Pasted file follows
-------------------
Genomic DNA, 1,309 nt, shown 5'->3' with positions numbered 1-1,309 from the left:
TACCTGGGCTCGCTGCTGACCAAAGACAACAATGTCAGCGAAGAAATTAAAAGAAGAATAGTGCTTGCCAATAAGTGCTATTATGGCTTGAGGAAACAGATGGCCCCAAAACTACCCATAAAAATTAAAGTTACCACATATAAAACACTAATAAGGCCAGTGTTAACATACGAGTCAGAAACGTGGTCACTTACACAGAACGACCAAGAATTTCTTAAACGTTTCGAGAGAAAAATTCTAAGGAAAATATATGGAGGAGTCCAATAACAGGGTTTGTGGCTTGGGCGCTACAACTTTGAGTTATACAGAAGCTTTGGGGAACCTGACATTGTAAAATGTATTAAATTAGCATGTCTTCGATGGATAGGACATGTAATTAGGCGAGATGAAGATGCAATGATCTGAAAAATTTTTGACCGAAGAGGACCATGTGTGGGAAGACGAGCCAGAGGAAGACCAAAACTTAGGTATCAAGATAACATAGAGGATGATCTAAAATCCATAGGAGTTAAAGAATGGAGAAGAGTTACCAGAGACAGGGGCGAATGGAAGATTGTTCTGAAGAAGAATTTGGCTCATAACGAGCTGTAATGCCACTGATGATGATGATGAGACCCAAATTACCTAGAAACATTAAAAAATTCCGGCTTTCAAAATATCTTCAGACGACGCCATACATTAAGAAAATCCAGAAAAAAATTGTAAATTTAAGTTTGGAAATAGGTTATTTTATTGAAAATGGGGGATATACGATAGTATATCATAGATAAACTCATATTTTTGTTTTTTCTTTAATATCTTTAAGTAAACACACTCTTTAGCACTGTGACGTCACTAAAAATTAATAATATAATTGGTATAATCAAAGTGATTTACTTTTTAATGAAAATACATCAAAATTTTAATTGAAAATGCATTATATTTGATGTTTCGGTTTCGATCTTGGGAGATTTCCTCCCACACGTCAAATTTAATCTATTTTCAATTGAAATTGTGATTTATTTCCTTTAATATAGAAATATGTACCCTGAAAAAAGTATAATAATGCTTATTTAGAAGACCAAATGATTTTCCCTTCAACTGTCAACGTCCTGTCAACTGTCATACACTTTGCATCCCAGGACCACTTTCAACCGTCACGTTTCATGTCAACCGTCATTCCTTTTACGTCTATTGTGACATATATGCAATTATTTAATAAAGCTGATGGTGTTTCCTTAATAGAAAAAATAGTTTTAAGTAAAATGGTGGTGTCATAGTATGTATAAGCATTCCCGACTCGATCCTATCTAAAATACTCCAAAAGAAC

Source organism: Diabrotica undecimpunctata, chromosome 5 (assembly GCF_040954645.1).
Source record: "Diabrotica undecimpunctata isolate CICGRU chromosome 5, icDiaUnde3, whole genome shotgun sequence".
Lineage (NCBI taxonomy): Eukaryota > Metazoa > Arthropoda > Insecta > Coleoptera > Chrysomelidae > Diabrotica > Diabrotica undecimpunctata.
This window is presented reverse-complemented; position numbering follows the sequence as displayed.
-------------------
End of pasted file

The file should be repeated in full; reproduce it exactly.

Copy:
Genomic DNA, 1,309 nt, shown 5'->3' with positions numbered 1-1,309 from the left:
TACCTGGGCTCGCTGCTGACCAAAGACAACAATGTCAGCGAAGAAATTAAAAGAAGAATAGTGCTTGCCAATAAGTGCTATTATGGCTTGAGGAAACAGATGGCCCCAAAACTACCCATAAAAATTAAAGTTACCACATATAAAACACTAATAAGGCCAGTGTTAACATACGAGTCAGAAACGTGGTCACTTACACAGAACGACCAAGAATTTCTTAAACGTTTCGAGAGAAAAATTCTAAGGAAAATATATGGAGGAGTCCAATAACAGGGTTTGTGGCTTGGGCGCTACAACTTTGAGTTATACAGAAGCTTTGGGGAACCTGACATTGTAAAATGTATTAAATTAGCATGTCTTCGATGGATAGGACATGTAATTAGGCGAGATGAAGATGCAATGATCTGAAAAATTTTTGACCGAAGAGGACCATGTGTGGGAAGACGAGCCAGAGGAAGACCAAAACTTAGGTATCAAGATAACATAGAGGATGATCTAAAATCCATAGGAGTTAAAGAATGGAGAAGAGTTACCAGAGACAGGGGCGAATGGAAGATTGTTCTGAAGAAGAATTTGGCTCATAACGAGCTGTAATGCCACTGATGATGATGATGAGACCCAAATTACCTAGAAACATTAAAAAATTCCGGCTTTCAAAATATCTTCAGACGACGCCATACATTAAGAAAATCCAGAAAAAAATTGTAAATTTAAGTTTGGAAATAGGTTATTTTATTGAAAATGGGGGATATACGATAGTATATCATAGATAAACTCATATTTTTGTTTTTTCTTTAATATCTTTAAGTAAACACACTCTTTAGCACTGTGACGTCACTAAAAATTAATAATATAATTGGTATAATCAAAGTGATTTACTTTTTAATGAAAATACATCAAAATTTTAATTGAAAATGCATTATATTTGATGTTTCGGTTTCGATCTTGGGAGATTTCCTCCCACACGTCAAATTTAATCTATTTTCAATTGAAATTGTGATTTATTTCCTTTAATATAGAAATATGTACCCTGAAAAAAGTATAATAATGCTTATTTAGAAGACCAAATGATTTTCCCTTCAACTGTCAACGTCCTGTCAACTGTCATACACTTTGCATCCCAGGACCACTTTCAACCGTCACGTTTCATGTCAACCGTCATTCCTTTTACGTCTATTGTGACATATATGCAATTATTTAATAAAGCTGATGGTGTTTCCTTAATAGAAAAAATAGTTTTAAGTAAAATGGTGGTGTCATAGTATGTATAAGCATTCCCGACTCGATCCTATCTAAAATACTCCAAAAGAAC

Source organism: Diabrotica undecimpunctata, chromosome 5 (assembly GCF_040954645.1).
Source record: "Diabrotica undecimpunctata isolate CICGRU chromosome 5, icDiaUnde3, whole genome shotgun sequence".
Lineage (NCBI taxonomy): Eukaryota > Metazoa > Arthropoda > Insecta > Coleoptera > Chrysomelidae > Diabrotica > Diabrotica undecimpunctata.
This window is presented reverse-complemented; position numbering follows the sequence as displayed.